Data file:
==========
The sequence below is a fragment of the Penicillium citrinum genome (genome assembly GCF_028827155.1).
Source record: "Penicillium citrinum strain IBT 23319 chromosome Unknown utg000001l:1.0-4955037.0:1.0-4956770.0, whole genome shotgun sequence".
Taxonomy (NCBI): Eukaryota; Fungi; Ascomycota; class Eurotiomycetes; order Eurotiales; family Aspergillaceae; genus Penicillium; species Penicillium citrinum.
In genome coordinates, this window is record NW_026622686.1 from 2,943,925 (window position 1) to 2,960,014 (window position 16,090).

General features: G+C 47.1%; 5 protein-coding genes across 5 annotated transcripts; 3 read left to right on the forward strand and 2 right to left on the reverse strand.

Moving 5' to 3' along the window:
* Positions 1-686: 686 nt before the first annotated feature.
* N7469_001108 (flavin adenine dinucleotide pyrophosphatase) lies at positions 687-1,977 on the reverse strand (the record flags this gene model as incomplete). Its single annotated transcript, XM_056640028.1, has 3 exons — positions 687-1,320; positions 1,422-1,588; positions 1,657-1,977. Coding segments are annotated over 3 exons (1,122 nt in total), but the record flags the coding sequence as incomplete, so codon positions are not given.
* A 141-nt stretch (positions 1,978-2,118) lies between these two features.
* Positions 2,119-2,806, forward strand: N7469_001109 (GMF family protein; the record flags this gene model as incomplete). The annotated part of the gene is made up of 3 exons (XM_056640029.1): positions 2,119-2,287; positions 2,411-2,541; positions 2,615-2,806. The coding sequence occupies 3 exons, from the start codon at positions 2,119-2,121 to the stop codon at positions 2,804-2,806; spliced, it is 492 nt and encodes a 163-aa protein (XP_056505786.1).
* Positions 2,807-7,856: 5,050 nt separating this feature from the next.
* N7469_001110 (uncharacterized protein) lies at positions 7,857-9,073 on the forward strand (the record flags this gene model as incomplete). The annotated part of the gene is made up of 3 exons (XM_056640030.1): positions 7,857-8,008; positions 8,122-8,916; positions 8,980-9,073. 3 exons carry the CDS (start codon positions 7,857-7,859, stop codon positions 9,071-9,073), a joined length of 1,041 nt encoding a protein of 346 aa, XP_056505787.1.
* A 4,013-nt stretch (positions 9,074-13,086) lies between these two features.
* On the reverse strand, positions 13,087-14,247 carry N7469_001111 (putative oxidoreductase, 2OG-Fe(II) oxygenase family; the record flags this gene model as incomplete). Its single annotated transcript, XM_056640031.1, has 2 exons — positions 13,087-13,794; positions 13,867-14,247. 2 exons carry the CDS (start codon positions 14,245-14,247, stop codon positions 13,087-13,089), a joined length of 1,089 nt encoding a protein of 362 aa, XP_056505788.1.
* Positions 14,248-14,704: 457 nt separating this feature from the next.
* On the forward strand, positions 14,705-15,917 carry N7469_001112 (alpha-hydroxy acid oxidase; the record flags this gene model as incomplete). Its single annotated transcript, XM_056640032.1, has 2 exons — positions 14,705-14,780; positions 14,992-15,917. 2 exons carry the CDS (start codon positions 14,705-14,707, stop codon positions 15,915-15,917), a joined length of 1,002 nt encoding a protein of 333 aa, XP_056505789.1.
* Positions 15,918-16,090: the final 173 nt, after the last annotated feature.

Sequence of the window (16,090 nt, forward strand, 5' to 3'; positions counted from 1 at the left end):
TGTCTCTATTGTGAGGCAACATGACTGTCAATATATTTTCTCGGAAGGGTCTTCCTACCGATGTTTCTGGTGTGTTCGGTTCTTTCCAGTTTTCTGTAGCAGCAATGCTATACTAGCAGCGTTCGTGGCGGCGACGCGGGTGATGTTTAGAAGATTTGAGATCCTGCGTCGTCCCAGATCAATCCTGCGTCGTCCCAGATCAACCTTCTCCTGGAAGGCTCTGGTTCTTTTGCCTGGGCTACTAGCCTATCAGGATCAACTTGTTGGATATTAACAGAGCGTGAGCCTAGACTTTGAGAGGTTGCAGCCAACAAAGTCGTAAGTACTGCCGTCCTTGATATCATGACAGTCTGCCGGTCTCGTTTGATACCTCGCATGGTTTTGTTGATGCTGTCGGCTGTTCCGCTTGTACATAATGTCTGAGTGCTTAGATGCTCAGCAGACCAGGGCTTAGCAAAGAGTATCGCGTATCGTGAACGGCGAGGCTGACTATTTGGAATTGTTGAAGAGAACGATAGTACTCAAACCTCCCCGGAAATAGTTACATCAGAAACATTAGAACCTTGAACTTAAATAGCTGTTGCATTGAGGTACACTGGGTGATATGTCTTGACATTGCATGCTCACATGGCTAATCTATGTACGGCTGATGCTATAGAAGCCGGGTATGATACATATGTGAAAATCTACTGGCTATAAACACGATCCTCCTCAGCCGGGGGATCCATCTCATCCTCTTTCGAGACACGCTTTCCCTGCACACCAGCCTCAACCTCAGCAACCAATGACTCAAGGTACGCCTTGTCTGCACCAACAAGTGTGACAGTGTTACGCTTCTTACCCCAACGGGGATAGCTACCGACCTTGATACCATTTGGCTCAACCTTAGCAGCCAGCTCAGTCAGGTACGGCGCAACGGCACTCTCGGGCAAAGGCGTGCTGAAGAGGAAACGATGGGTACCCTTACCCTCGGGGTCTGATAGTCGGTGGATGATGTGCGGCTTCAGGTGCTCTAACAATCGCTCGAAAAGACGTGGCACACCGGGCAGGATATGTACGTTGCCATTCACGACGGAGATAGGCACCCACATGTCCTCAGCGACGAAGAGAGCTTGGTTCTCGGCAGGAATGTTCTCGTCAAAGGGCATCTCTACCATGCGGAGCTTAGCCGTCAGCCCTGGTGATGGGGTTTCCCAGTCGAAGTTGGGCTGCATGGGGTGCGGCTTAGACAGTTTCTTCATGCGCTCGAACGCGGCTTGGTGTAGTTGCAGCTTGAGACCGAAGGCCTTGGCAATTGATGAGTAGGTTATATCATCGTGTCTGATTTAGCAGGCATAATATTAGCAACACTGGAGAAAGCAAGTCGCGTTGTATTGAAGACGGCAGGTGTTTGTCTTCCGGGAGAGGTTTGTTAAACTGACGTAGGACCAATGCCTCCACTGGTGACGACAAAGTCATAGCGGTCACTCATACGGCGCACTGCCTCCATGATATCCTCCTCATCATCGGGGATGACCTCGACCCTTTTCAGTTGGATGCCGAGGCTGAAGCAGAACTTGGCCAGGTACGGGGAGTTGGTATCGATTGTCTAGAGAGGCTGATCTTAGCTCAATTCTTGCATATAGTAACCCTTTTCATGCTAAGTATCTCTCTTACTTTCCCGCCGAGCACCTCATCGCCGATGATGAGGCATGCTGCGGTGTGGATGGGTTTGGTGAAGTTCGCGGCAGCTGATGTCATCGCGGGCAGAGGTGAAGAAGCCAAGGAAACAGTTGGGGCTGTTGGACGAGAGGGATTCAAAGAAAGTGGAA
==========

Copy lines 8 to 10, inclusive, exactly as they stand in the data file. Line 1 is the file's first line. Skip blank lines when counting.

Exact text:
* N7469_001108 (flavin adenine dinucleotide pyrophosphatase) lies at positions 687-1,977 on the reverse strand (the record flags this gene model as incomplete). Its single annotated transcript, XM_056640028.1, has 3 exons — positions 687-1,320; positions 1,422-1,588; positions 1,657-1,977. Coding segments are annotated over 3 exons (1,122 nt in total), but the record flags the coding sequence as incomplete, so codon positions are not given.
* A 141-nt stretch (positions 1,978-2,118) lies between these two features.
* Positions 2,119-2,806, forward strand: N7469_001109 (GMF family protein; the record flags this gene model as incomplete). The annotated part of the gene is made up of 3 exons (XM_056640029.1): positions 2,119-2,287; positions 2,411-2,541; positions 2,615-2,806. The coding sequence occupies 3 exons, from the start codon at positions 2,119-2,121 to the stop codon at positions 2,804-2,806; spliced, it is 492 nt and encodes a 163-aa protein (XP_056505786.1).